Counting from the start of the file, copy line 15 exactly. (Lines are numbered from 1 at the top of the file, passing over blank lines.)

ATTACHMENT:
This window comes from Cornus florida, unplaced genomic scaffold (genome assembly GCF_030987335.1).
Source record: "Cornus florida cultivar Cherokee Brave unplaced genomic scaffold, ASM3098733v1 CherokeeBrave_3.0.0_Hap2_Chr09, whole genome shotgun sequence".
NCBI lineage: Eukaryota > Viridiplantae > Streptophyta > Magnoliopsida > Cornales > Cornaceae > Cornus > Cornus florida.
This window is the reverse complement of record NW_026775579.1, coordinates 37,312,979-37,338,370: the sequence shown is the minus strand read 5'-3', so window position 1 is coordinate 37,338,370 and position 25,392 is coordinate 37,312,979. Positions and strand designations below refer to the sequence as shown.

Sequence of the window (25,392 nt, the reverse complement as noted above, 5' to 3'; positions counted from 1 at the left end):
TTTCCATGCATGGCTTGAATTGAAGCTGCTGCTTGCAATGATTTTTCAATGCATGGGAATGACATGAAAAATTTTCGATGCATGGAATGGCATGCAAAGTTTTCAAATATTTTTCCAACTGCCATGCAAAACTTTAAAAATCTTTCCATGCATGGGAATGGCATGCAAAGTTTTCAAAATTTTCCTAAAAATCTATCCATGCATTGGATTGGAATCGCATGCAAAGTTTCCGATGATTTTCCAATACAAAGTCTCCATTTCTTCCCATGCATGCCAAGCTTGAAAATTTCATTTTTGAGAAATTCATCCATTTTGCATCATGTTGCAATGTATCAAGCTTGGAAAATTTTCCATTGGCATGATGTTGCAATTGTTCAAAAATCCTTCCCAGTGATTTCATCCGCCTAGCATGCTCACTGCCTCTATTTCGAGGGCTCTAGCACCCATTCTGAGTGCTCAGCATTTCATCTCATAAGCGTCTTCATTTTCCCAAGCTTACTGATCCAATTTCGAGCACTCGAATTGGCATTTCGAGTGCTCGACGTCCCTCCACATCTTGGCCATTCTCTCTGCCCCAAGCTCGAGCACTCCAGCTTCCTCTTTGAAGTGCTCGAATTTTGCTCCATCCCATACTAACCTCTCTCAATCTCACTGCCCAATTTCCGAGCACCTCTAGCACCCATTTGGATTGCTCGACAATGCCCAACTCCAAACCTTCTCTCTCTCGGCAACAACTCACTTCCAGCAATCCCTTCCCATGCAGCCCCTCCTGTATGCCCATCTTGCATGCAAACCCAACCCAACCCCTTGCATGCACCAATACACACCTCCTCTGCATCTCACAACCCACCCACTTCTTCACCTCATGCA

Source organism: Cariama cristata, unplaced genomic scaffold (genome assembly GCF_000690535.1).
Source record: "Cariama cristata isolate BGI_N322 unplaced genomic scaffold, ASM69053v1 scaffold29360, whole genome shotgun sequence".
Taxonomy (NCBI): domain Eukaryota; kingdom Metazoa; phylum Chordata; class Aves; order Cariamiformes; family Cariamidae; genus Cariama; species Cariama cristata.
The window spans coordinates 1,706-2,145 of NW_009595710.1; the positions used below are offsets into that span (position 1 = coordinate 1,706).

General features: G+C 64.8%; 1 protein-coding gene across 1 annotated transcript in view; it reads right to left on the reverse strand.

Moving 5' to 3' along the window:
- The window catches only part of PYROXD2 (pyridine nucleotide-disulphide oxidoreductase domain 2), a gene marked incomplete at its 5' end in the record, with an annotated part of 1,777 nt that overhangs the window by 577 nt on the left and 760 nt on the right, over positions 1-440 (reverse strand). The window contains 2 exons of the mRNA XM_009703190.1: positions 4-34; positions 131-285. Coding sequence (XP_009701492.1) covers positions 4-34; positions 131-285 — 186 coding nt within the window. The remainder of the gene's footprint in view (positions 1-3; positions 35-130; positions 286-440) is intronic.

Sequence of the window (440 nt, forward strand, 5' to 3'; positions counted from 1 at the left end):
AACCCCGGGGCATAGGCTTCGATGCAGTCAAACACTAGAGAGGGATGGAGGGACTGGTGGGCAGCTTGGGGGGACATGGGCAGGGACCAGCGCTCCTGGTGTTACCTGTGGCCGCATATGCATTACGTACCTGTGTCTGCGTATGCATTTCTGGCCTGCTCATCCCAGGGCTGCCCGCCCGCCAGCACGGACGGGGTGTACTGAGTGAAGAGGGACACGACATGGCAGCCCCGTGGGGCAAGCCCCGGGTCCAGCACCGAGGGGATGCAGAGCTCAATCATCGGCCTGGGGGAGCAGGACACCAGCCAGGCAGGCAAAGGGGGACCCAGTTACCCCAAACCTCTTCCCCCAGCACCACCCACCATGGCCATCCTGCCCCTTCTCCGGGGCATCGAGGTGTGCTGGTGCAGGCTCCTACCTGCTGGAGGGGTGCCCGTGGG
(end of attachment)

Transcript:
AACCCCGGGGCATAGGCTTCGATGCAGTCAAACACTAGAGAGGGATGGAGGGACTGGTGGGCAGCTTGGGGGGACATGGGCAGGGACCAGCGCTCCTGGTGTTACCTGTGGCCGCATATGCATTACGTACCTGTGTCTGCGTATGCATTTCTGGCCTGCTCATCCCAGGGCTGCCCGCCCGCCAGCACGGACGGGGTGTACTGAGTGAAGAGGGACACGACATGGCAGCCCCGTGGGGCAAGCCCCGGGTCCAGCACCGAGGGGATGCAGAGCTCAATCATCGGCCTGGGGGAGCAGGACACCAGCCAGGCAGGCAAAGGGGGACCCAGTTACCCCAAACCTCTTCCCCCAGCACCACCCACCATGGCCATCCTGCCCCTTCTCCGGGGCATCGAGGTGTGCTGGTGCAGGCTCCTACCTGCTGGAGGGGTGCCCGTGGG